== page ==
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Napoleon: The Beloved Tyrant

“Power is my mistress”, Napoleon has said once (Connelly, 2006). Truly was he a powerful man who not only swept France but also much of Europe. And like men with mistresses, Napoleon’s reign ended because of his unquenchable thirst for power. Although many writers and scribes of his day state that he was of lowly beginnings, he was actually a part of the aristocracy in France, his father being a respected soldier in the army (Hooker, 1999). Owing to the inspiration from his father, young Napoleon joined the military at an early age. He was very optimistic about his career and very ambitious.

Nevertheless, his willpower and great military prowess have helped him achieve what he searched for in life. Thus, he rose to position first in the military and on to being the emperor of France and then further on to being the conqueror of Europe. Many would have thought of him as a hero in France and still, there are others who have despised him. Truly, he was an aggressive man who have not only fought but initiated bloody battles in history such as the Battle of Toulon where he had been promoted to general for his brave demonstration (Herold, 2002).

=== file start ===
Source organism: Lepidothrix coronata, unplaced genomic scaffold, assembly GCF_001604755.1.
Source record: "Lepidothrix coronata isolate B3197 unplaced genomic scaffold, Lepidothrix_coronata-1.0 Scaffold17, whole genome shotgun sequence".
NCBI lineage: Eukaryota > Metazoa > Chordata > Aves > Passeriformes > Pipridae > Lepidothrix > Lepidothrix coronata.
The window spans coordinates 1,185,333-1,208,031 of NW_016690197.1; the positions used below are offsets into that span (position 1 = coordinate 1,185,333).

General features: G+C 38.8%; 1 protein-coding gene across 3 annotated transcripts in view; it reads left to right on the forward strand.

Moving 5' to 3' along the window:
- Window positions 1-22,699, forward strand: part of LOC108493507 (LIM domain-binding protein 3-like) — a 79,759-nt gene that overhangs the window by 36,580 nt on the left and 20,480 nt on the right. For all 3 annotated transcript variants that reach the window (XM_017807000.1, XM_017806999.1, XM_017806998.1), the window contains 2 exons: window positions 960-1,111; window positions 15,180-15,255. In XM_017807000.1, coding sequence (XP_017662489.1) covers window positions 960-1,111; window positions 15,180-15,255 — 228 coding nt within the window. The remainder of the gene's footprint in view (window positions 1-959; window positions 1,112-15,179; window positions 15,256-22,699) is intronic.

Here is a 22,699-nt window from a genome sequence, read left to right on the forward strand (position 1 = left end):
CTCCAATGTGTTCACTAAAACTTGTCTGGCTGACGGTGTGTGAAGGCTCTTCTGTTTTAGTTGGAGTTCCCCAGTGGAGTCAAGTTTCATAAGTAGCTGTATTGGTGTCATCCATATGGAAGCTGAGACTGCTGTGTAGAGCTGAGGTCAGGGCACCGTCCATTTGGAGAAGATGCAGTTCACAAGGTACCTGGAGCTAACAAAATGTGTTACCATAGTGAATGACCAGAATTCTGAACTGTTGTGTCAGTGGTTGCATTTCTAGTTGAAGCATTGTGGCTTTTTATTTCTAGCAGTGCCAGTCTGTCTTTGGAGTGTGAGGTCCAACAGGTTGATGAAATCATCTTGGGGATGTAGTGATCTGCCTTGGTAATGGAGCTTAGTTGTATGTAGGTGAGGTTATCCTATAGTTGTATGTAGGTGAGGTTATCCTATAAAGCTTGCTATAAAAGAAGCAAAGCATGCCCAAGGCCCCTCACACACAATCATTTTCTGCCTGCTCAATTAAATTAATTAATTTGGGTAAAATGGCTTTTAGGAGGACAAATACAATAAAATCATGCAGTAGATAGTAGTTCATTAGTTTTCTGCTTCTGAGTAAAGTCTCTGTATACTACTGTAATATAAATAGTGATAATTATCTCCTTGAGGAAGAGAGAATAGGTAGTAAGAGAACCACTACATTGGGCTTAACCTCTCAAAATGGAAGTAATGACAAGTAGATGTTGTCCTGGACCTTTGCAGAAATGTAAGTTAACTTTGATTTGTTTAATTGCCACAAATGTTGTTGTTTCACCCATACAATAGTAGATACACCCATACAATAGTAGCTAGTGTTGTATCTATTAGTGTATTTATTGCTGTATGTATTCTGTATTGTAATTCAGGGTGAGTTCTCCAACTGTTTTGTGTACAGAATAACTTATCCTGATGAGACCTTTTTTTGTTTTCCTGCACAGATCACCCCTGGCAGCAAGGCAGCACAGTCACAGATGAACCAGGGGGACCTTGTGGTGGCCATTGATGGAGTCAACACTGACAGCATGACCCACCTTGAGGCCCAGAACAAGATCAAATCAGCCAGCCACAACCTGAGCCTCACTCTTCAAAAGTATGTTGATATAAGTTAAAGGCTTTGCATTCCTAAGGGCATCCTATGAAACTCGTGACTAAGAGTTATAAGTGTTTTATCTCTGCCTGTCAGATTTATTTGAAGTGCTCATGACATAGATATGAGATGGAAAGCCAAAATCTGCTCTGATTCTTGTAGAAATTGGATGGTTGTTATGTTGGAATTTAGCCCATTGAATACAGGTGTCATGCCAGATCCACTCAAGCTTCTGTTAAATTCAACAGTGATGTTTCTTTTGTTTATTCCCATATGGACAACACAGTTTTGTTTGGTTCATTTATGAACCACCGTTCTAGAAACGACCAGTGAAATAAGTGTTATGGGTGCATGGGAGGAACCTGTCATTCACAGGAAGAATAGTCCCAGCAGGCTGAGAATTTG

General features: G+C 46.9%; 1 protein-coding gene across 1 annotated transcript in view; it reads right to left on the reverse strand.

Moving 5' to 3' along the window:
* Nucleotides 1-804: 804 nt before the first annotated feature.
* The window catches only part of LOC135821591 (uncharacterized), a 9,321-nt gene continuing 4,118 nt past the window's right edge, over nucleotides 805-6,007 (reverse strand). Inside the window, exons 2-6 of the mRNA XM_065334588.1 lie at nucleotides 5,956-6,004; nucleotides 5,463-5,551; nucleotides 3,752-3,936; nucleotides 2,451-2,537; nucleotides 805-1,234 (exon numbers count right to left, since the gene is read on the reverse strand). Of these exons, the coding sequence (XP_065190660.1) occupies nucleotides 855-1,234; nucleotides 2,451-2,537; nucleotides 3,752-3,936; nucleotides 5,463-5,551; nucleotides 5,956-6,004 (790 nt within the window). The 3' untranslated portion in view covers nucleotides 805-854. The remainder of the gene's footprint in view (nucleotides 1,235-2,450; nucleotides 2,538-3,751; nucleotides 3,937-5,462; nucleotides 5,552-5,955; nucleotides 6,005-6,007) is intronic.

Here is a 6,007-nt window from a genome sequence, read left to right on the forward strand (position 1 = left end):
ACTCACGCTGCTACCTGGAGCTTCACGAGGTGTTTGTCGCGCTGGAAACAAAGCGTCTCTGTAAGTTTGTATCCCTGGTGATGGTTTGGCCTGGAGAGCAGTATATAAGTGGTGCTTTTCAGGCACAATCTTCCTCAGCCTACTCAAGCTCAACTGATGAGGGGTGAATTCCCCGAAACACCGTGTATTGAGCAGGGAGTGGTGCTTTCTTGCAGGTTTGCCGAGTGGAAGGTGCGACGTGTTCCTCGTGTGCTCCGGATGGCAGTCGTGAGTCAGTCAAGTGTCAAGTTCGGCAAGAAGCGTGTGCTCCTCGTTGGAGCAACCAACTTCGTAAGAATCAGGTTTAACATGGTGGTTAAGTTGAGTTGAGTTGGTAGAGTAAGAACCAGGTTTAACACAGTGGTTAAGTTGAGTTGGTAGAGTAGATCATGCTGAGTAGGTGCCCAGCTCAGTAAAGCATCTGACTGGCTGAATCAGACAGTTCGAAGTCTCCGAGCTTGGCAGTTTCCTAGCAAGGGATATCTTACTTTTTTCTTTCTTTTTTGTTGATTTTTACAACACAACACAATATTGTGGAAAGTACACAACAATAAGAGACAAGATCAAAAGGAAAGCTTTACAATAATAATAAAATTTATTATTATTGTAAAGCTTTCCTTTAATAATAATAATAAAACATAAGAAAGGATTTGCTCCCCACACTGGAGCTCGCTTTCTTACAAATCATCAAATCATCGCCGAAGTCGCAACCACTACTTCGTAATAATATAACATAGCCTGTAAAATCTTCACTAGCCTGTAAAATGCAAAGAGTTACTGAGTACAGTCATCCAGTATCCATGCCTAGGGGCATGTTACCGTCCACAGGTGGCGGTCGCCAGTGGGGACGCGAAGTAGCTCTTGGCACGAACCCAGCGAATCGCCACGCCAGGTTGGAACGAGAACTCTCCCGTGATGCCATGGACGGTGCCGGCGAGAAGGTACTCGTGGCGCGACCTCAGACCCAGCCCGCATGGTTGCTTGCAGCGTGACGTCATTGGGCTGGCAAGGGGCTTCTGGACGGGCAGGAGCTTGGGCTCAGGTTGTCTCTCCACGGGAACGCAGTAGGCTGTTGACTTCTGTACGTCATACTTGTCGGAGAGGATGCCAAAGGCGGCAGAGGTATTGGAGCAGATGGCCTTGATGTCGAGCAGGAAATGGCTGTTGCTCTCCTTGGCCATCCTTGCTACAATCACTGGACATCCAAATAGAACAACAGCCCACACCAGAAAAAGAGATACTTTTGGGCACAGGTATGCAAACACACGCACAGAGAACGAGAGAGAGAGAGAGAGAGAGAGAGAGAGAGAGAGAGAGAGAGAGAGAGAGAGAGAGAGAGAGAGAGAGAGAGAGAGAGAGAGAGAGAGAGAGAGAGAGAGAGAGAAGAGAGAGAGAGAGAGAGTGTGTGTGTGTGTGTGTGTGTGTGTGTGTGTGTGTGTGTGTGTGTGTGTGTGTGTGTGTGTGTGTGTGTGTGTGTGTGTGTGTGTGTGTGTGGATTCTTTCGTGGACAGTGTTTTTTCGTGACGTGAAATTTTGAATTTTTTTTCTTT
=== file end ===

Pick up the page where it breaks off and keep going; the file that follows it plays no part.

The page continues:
He was always fond of battles and this is what made him hated by people. And yet, what made him revered by much of Europe is his great legacy. What then was his legacy? One will surely agree that without Napoleon, there would be no image of a diplomatic Europe where people rule countries instead of royal families endlessly fighting for the crown. Definitely, Napoleon was the embodiment of the French Revolution. Probably, the greatest legacy Napoleon has ever given not only to Europe but also to humanity is the Napoleonic Code.

The Civil Code of 1804, also known as the Code of Napoleon has changed the face of Europe. It was based on just two ideas, that all men are equal under the law and that all people have a right to property (Hooker, 1999). And yet, it was the dawn of a diplomatic Europe. Even today, the Napoleonic Code is still in effect in many European countries. One would wholly agree that without Napoleon’s rise to power, the French Revolution would have been a revolt in vain.

Conversely, Napoleon’s thirst for battles and accumulation of land did not only bring violence and discord to Europe. He also brought territorial boundaries and recognition of other states’ territories. Why? This is because right after his career, the Congress of Vienna perceived the need to create a diplomatic rule which would guide international relations, that of territorial legitimacy (Connelly, 2006). Certainly, Napoleon was fearless in battles, almost enjoying the scenes of war. Absolutely, he was a conqueror who should be stopped.

But what Napoleon left to Europe was a legacy of very considerable importance. He was the tyrant of the monarchies and yet he was beloved by the common people. He was a brutal general to his enemies yet he was a hero to France. Truly, he is Napoleon the Great. References Connelly, O. (2006). Napoleon I. Microsoft Encarta 2007 [CD]. Redmond, WA: Microsoft Corporation. Herold, J. C. (2002). The Age of Napoleon. New York, USA: American Heritage Inc. Hooker, R. (1999, June 6). Napoleon. Retrieved January 14, 2009, from http://wsu. edu/~dee/REV/NAPOLEAN. HTM.

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